Pink Poems | Best Poems about the Colour Pink


    Barbie Doll Poem by Marge Piercy

    This girlchild was born as usual
    and presented dolls that did pee-pee
    and miniature GE stoves and irons
    and wee lipsticks the color of cherry candy.
    Then in the magic of puberty, a classmate said:
    You have a great big nose and fat legs.

    She was healthy, tested intelligent,
    possessed strong arms and back,
    abundant sexual drive and manual dexterity.
    She went to and fro apologizing.
    Everyone saw a fat nose on thick legs.

    She was advised to play coy,
    exhorted to come on hearty,
    exercise, diet, smile and wheedle.
    Her good nature wore out
    like a fan belt.
    So she cut off her nose and her legs
    and offered them up.

    In the casket displayed on satin she lay
    with the undertaker’s cosmetics painted on,
    a turned-up putty nose,
    dressed in a pink and white nightie.
    Doesn’t she look pretty? everyone said.
    Consummation at last.
    To every woman a happy ending.



    I Say I Say I Say Poem by Simon Armitage

    Anyone here had a go at themselves
    for a laugh? Anyone opened their wrists
    with a blade in the bath? Those in the dark
    at the back, listen hard. Those at the front
    in the know, those of us who have, hands up,
    let’s show that inch of lacerated skin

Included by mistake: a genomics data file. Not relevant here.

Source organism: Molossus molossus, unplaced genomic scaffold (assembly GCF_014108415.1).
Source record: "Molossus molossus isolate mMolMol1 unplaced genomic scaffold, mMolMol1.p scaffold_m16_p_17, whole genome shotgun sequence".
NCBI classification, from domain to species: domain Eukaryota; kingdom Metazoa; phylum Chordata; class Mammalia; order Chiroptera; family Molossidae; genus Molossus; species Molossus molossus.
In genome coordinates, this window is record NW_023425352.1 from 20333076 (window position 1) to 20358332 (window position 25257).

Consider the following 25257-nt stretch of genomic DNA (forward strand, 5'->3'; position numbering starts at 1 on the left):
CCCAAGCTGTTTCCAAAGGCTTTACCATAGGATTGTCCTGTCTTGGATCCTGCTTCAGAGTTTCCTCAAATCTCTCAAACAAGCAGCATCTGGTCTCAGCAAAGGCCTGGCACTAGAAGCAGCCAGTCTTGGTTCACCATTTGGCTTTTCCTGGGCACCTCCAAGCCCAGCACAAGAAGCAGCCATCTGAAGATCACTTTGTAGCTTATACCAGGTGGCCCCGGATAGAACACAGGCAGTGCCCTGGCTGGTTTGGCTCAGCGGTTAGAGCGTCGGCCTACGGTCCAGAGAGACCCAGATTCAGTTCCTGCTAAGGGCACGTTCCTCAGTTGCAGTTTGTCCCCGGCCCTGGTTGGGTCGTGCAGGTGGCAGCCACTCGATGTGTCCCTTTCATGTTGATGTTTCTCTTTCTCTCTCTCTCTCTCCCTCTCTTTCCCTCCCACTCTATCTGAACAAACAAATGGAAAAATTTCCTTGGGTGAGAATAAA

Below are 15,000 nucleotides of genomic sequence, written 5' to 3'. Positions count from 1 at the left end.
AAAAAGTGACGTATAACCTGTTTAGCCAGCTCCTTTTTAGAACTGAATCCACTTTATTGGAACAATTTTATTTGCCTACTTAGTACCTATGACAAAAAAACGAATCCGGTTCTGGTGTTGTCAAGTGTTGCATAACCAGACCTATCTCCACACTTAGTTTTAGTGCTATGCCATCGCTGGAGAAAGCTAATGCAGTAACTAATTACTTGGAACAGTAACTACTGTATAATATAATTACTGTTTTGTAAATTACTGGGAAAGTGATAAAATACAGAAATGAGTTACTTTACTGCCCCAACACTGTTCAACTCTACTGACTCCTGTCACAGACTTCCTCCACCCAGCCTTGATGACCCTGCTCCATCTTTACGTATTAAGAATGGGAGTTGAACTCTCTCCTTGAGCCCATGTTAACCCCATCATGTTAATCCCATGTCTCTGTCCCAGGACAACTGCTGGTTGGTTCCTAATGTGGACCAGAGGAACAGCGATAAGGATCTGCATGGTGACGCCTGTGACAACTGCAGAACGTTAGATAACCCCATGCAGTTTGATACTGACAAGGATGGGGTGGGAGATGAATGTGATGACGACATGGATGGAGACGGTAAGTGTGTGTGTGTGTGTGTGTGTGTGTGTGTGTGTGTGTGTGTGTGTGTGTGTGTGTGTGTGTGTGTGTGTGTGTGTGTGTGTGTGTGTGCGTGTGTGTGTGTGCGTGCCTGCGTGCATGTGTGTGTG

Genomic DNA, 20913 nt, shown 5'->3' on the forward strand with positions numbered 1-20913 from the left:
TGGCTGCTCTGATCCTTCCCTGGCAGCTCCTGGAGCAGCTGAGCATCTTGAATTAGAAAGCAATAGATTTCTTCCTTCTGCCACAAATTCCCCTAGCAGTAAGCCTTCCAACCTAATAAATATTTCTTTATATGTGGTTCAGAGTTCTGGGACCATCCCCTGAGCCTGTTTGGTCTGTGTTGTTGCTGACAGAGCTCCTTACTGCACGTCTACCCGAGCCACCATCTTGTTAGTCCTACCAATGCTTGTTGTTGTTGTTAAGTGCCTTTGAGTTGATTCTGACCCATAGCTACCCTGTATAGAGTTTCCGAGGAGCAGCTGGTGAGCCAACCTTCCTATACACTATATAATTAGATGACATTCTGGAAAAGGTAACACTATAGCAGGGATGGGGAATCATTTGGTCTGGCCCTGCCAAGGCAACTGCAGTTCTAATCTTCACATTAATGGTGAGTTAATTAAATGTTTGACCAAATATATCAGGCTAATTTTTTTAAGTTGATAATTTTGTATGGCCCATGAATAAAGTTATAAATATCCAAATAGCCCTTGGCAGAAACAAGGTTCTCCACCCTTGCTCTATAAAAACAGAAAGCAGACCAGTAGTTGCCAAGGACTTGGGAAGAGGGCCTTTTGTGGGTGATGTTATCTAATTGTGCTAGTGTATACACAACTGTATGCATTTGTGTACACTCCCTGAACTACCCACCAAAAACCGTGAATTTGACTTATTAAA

between the forearm and the fist. Let’s tell it
    like it is: strong drink, a crimson tidemark
    round the tub, a yard of lint, white towels
    washed a dozen times, still pink. Tough luck.
    A passion then for watches, bangles, cuffs.
    A likely story: you were lashed by brambles
    picking berries from the woods. Come clean, come good,
    repeat with me the punch line ‘Just like blood’
    when those at the back rush forward to say
    how a little love goes a long long long way.



    Flying Inside Your Own Body Poem by Margaret Atwood

    Your lungs fill & spread themselves,
    wings of pink blood, and your bones
    empty themselves and become hollow.
    When you breathe in you’ll lift like a balloon
    and your heart is light too & huge,
    beating with pure joy, pure helium.
    The sun’s white winds blow through you,
    there’s nothing above you,
    you see the earth now as an oval jewel,
    radiant & seablue with love.
    It’s only in dreams you can do this.
    Waking, your heart is a shaken fist,
    a fine dust clogs the air you breathe in;
    the sun’s a hot copper weight pressing straight
    down on the think pink rind of your skull.
    It’s always the moment just before gunshot.
    You try & try to rise but you cannot.



    Heartaches Will Never Last Poem by Bernard F. Asuncion

    Heartaches will never last nor will they ever stay;
    sorrow shall go so fast in the passing of day.
    Once in a little while, one’s heart may break and bleed;
    abandoned by the smile, his teardrops want to plead.

    The colors of life’s way are not just pink and bright
    but also dark and gray for the day and the night.
    The pain and hopelessness are just in someone’s mind;
    causing some mental stress, better leave them behind.

    Nobody else can cure your wound but you alone;
    self-confidence for sure takes you from your cry zone.
    The sweet smile of your own makes the whole world laugh too;
    yes, the sadder you moan, the more it’s only you.

    Getting out of deep well of severe depression
    is easier to tell than to show in action.
    If forgiveness will rise and will forget the past,
    then you shall realize, heartaches will never last.



    Before The Dawn Poem by Mary Havran

    Before dawn wind rushes
    driving night’s chill westward
    so vestiges of darkness
    send shivers along my spine.
    Facing east I fight